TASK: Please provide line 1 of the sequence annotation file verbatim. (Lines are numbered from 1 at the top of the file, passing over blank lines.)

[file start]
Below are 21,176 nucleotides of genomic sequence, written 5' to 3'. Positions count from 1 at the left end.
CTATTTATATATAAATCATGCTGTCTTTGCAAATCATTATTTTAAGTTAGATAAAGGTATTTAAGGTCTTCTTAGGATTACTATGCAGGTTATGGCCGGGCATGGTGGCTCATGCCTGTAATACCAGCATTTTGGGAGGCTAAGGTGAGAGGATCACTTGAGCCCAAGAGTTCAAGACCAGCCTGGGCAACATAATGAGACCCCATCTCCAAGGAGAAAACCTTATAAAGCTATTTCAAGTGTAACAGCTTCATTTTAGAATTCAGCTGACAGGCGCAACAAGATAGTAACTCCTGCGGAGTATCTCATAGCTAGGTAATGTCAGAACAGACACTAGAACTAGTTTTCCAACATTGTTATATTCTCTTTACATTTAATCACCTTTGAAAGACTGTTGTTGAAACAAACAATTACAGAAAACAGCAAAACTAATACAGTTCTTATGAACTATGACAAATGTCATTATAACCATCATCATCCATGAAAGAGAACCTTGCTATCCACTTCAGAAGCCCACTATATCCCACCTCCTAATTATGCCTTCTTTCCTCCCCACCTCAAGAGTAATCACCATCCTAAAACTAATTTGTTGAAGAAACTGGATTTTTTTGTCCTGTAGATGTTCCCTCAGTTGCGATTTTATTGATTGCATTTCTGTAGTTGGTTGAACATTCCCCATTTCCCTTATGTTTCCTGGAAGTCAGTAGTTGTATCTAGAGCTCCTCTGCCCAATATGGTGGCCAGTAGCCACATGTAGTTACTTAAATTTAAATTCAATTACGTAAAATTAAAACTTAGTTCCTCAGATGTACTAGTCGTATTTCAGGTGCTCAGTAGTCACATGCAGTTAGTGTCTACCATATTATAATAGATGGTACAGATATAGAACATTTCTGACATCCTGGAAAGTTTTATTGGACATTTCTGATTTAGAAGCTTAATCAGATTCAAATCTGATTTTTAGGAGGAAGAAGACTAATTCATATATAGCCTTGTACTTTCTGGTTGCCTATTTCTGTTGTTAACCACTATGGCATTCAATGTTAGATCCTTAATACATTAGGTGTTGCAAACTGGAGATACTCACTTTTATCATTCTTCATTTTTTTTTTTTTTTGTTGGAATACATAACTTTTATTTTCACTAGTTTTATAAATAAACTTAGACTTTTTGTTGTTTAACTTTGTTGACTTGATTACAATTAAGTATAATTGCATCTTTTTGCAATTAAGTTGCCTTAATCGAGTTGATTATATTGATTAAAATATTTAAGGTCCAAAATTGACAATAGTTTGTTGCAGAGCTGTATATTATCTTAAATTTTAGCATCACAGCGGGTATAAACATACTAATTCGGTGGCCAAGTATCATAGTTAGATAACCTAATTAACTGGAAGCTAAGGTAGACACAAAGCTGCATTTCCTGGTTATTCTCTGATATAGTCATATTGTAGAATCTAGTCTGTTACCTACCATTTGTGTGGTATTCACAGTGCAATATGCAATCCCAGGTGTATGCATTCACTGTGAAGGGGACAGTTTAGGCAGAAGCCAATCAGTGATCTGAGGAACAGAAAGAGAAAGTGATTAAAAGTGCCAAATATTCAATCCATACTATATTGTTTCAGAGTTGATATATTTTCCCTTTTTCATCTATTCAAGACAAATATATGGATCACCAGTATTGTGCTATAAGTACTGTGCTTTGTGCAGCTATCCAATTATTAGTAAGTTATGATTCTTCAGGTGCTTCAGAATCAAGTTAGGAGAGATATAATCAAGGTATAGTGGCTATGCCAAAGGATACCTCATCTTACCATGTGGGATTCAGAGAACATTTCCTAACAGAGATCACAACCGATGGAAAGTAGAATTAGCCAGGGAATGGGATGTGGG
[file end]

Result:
Below are 21,176 nucleotides of genomic sequence, written 5' to 3'. Positions count from 1 at the left end.